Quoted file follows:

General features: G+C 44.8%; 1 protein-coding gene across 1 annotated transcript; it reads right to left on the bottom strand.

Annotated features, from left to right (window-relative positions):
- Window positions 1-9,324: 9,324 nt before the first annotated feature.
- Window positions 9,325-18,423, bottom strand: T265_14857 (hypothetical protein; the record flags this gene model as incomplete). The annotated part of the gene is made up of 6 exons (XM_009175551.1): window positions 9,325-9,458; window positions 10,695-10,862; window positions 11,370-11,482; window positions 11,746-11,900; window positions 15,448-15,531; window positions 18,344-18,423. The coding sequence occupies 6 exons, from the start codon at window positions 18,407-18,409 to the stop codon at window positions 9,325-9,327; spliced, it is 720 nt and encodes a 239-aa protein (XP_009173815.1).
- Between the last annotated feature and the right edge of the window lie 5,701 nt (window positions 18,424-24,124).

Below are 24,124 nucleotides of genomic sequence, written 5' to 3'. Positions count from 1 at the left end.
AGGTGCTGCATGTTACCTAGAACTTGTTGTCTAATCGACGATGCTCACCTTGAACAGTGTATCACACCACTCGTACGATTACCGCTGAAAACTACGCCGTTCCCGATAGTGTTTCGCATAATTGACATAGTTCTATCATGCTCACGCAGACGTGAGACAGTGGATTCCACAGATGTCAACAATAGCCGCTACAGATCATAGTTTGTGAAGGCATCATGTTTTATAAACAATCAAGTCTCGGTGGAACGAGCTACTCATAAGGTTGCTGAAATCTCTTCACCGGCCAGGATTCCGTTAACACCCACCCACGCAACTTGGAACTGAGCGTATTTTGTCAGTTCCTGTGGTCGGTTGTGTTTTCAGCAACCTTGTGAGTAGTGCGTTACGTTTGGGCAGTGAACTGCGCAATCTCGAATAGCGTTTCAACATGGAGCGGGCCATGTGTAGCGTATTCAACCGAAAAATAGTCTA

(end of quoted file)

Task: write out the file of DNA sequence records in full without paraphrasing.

General features: G+C 44.8%; 1 protein-coding gene across 1 annotated transcript; it reads right to left on the bottom strand.

Annotated features, from left to right (window-relative positions):
- Window positions 1-9,324: 9,324 nt before the first annotated feature.
- Window positions 9,325-18,423, bottom strand: T265_14857 (hypothetical protein; the record flags this gene model as incomplete). The annotated part of the gene is made up of 6 exons (XM_009175551.1): window positions 9,325-9,458; window positions 10,695-10,862; window positions 11,370-11,482; window positions 11,746-11,900; window positions 15,448-15,531; window positions 18,344-18,423. The coding sequence occupies 6 exons, from the start codon at window positions 18,407-18,409 to the stop codon at window positions 9,325-9,327; spliced, it is 720 nt and encodes a 239-aa protein (XP_009173815.1).
- Between the last annotated feature and the right edge of the window lie 5,701 nt (window positions 18,424-24,124).

Below are 24,124 nucleotides of genomic sequence, written 5' to 3'. Positions count from 1 at the left end.
AGGTGCTGCATGTTACCTAGAACTTGTTGTCTAATCGACGATGCTCACCTTGAACAGTGTATCACACCACTCGTACGATTACCGCTGAAAACTACGCCGTTCCCGATAGTGTTTCGCATAATTGACATAGTTCTATCATGCTCACGCAGACGTGAGACAGTGGATTCCACAGATGTCAACAATAGCCGCTACAGATCATAGTTTGTGAAGGCATCATGTTTTATAAACAATCAAGTCTCGGTGGAACGAGCTACTCATAAGGTTGCTGAAATCTCTTCACCGGCCAGGATTCCGTTAACACCCACCCACGCAACTTGGAACTGAGCGTATTTTGTCAGTTCCTGTGGTCGGTTGTGTTTTCAGCAACCTTGTGAGTAGTGCGTTACGTTTGGGCAGTGAACTGCGCAATCTCGAATAGCGTTTCAACATGGAGCGGGCCATGTGTAGCGTATTCAACCGAAAAATAGTCTA